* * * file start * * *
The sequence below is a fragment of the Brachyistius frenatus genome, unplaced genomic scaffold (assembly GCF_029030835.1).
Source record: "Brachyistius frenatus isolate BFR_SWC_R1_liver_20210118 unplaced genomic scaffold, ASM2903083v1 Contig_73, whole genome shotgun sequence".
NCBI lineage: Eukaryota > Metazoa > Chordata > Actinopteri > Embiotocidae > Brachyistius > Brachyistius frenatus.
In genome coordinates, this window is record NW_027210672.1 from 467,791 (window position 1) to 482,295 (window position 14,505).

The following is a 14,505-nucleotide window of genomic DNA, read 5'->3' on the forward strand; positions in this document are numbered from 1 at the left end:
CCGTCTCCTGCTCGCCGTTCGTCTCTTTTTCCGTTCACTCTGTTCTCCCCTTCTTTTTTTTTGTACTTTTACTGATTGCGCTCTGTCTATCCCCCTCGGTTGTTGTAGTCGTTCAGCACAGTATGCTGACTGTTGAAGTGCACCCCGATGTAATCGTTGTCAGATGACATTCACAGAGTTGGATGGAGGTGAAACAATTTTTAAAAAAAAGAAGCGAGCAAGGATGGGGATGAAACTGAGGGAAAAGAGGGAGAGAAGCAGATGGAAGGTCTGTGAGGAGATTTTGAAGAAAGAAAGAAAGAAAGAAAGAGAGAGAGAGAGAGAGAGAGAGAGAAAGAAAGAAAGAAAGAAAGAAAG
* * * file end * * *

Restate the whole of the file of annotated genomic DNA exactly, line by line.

The sequence below is a fragment of the Brachyistius frenatus genome, unplaced genomic scaffold (assembly GCF_029030835.1).
Source record: "Brachyistius frenatus isolate BFR_SWC_R1_liver_20210118 unplaced genomic scaffold, ASM2903083v1 Contig_73, whole genome shotgun sequence".
NCBI lineage: Eukaryota > Metazoa > Chordata > Actinopteri > Embiotocidae > Brachyistius > Brachyistius frenatus.
In genome coordinates, this window is record NW_027210672.1 from 467,791 (window position 1) to 482,295 (window position 14,505).

The following is a 14,505-nucleotide window of genomic DNA, read 5'->3' on the forward strand; positions in this document are numbered from 1 at the left end:
CCGTCTCCTGCTCGCCGTTCGTCTCTTTTTCCGTTCACTCTGTTCTCCCCTTCTTTTTTTTTGTACTTTTACTGATTGCGCTCTGTCTATCCCCCTCGGTTGTTGTAGTCGTTCAGCACAGTATGCTGACTGTTGAAGTGCACCCCGATGTAATCGTTGTCAGATGACATTCACAGAGTTGGATGGAGGTGAAACAATTTTTAAAAAAAAGAAGCGAGCAAGGATGGGGATGAAACTGAGGGAAAAGAGGGAGAGAAGCAGATGGAAGGTCTGTGAGGAGATTTTGAAGAAAGAAAGAAAGAAAGAAAGAGAGAGAGAGAGAGAGAGAGAGAGAAAGAAAGAAAGAAAGAAAGAAAG